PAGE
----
Kick It Out chairman: Football League should enforce Rooney Rule
The chair of anti-discrimination group Kick It Out has said sanctions should be enforced if Football League (EFL) clubs fail to interview black, Asian and minority ethnic (BAME) candidates who have applied for jobs.
Lord Herman Ouseley said an EFL pilot of the Rooney Rule at academy level had worked to an extent, with 11 academy jobs going to BAME candidates.
All 72 EFL clubs signed up to the pilot, meaning they must include at least one BAME candidate on the shortlist for an academy post if such an application is received.
Ten clubs extended that process to include roles with their first teams.
Of those 10, four -- Birmingham, Chesterfield, Coventry and Wolves -- changed manager last season, making eight changes between them, but Ouseley said a BAME coach was interviewed in just two of those instances.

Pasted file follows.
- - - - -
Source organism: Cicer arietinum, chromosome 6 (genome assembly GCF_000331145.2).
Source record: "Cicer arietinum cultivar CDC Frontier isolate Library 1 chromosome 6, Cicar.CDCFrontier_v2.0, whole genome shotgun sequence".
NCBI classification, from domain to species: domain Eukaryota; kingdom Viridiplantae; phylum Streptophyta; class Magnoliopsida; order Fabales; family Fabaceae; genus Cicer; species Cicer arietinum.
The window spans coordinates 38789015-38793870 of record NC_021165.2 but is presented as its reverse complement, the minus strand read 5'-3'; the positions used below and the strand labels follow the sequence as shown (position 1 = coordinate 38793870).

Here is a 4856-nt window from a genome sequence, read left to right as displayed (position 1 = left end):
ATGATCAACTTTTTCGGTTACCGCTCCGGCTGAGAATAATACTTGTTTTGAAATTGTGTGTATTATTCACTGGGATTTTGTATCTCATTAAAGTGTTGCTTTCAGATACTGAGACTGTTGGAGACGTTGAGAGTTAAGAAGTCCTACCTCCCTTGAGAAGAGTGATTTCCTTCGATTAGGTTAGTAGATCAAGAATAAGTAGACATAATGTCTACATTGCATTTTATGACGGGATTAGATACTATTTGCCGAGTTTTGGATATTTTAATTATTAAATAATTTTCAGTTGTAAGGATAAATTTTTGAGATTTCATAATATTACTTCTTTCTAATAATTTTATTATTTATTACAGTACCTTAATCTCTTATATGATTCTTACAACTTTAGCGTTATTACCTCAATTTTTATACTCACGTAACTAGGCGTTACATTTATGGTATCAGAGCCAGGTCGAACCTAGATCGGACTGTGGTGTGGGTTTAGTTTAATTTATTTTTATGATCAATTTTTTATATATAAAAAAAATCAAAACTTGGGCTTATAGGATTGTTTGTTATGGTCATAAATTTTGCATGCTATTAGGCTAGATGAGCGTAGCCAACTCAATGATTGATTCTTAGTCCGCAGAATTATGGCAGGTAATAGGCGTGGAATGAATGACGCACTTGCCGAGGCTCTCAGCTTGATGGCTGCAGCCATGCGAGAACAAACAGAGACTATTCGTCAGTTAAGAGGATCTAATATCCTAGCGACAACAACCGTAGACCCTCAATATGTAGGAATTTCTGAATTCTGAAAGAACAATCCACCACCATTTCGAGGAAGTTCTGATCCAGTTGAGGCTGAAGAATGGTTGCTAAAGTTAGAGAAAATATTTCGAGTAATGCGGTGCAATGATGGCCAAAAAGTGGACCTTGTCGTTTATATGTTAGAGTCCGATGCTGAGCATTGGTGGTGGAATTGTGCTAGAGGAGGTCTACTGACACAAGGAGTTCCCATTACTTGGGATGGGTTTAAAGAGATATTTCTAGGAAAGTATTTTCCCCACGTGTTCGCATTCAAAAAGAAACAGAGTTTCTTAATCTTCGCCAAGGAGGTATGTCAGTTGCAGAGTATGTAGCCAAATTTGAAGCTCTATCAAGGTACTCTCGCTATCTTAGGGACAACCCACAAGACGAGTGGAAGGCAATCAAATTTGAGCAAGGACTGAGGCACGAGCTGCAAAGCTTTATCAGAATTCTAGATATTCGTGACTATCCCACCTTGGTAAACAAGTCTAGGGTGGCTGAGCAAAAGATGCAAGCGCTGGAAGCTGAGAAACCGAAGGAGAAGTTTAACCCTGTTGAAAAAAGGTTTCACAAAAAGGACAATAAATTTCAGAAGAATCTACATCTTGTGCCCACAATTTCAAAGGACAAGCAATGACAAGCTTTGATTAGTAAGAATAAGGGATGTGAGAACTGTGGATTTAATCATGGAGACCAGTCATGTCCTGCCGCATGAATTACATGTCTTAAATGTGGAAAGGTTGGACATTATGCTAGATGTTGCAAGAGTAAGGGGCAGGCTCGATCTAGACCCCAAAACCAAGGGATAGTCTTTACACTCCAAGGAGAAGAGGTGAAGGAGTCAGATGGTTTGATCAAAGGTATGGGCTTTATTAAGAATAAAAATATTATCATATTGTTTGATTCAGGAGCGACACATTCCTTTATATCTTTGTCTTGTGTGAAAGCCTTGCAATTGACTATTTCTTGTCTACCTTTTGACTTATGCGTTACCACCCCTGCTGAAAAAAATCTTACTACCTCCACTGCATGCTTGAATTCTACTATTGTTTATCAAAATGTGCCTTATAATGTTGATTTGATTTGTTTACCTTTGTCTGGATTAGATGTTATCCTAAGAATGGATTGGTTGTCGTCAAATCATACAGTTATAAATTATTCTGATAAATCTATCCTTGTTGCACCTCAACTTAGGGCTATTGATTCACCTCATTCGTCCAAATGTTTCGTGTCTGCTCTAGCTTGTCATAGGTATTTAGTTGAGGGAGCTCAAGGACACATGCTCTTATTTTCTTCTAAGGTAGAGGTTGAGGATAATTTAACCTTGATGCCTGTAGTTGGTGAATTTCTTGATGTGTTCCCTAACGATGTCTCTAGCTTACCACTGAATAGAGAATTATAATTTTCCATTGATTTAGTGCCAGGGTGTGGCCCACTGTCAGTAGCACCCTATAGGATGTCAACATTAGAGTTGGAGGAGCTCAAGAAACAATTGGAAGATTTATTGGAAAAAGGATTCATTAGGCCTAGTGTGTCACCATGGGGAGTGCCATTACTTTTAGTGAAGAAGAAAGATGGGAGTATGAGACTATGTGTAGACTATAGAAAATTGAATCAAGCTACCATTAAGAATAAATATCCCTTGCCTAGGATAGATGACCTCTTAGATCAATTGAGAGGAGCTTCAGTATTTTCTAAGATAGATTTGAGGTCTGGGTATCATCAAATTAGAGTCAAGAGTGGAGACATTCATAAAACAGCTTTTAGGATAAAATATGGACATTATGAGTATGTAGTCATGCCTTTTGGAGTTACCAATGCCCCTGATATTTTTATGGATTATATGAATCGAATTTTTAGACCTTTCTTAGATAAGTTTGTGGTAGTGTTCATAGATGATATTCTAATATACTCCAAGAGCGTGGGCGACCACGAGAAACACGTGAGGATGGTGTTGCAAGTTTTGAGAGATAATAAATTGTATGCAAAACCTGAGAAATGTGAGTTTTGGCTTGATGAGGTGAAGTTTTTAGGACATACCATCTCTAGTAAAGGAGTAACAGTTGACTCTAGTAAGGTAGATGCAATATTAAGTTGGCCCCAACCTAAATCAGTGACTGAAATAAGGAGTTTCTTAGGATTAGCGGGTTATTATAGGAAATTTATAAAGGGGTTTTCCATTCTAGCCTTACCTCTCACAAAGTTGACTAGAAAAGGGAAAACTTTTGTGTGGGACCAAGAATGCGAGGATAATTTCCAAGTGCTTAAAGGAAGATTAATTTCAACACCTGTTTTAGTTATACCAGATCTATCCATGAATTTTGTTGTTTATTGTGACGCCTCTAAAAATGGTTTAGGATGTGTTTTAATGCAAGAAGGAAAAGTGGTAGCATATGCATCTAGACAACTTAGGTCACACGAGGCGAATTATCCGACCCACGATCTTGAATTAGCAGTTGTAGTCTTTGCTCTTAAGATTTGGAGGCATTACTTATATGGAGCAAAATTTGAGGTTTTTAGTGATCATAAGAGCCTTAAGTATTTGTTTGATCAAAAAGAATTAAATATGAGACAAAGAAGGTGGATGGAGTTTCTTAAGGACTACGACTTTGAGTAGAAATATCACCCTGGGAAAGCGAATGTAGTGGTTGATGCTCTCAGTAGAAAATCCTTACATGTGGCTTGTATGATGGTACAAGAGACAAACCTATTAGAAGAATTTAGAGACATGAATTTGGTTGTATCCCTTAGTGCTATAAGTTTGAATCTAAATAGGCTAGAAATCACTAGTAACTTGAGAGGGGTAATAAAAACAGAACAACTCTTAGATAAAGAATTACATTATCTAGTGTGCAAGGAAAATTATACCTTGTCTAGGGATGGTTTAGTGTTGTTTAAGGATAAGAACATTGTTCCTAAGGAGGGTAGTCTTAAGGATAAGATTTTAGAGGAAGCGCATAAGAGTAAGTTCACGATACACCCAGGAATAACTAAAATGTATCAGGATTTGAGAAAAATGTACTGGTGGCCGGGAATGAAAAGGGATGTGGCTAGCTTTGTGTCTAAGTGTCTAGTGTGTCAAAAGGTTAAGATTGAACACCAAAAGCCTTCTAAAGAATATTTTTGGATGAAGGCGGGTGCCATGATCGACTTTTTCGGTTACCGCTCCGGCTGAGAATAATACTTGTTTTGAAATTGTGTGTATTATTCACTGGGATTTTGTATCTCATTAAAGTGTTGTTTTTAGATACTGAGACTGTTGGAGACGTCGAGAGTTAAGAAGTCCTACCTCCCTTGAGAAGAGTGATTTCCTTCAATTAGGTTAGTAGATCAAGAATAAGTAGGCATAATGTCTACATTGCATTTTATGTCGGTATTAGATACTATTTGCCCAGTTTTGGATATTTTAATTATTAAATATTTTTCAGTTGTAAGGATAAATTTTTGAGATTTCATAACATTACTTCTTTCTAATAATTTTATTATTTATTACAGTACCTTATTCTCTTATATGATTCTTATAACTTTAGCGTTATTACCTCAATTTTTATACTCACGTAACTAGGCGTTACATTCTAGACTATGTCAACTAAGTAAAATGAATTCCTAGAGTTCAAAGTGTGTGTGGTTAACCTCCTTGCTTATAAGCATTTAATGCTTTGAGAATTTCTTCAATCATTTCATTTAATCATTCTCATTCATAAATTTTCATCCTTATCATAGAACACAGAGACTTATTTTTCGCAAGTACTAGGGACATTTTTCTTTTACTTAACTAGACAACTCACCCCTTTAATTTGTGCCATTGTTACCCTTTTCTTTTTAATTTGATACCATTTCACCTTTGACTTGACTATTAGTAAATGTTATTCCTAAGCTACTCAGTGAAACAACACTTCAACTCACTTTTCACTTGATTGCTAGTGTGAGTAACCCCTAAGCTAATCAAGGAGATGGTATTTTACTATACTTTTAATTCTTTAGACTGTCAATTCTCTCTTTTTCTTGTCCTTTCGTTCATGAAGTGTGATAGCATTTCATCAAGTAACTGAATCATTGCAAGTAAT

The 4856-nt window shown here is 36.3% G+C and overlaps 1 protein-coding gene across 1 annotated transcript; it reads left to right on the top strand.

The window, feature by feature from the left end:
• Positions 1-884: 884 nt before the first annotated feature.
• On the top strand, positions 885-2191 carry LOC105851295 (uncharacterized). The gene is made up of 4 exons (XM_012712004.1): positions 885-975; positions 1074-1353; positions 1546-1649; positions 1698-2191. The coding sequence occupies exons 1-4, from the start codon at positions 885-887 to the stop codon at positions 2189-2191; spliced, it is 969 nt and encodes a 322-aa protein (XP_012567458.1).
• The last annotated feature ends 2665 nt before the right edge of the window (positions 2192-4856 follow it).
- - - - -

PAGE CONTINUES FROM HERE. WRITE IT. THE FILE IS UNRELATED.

He said: "The EFL deserves praise for getting this pilot off the ground.
"While it has not as yet yielded the results many hoped it would, it nevertheless took us further than before because some black, Asian and minority ethnic qualified coaches got interviews for academy posts. Eleven actually got jobs, which is better than what has gone before.
"There is a genuine commitment from the EFL to move forward positively, and they require support and encouragement from everyone who wants to see the game become more inclusive."
Ouseley said he felt the game needed "root-and-branch reform" and added: "For maximum effectiveness, that would have to be backed up by penalties and sanctions for non-compliance because, as the pilot shows, clubs have got away with doing little or nothing to achieve fair outcomes.
"That position is untenable and unacceptable in 2017."
By the end of last season, the number of BAME managers in the top four divisions of English football had fallen to only two -- Brighton's Chris Hughton and Carlisle's Keith Curle -- despite BAME players accounting for more than a quarter of the players making up professional squads.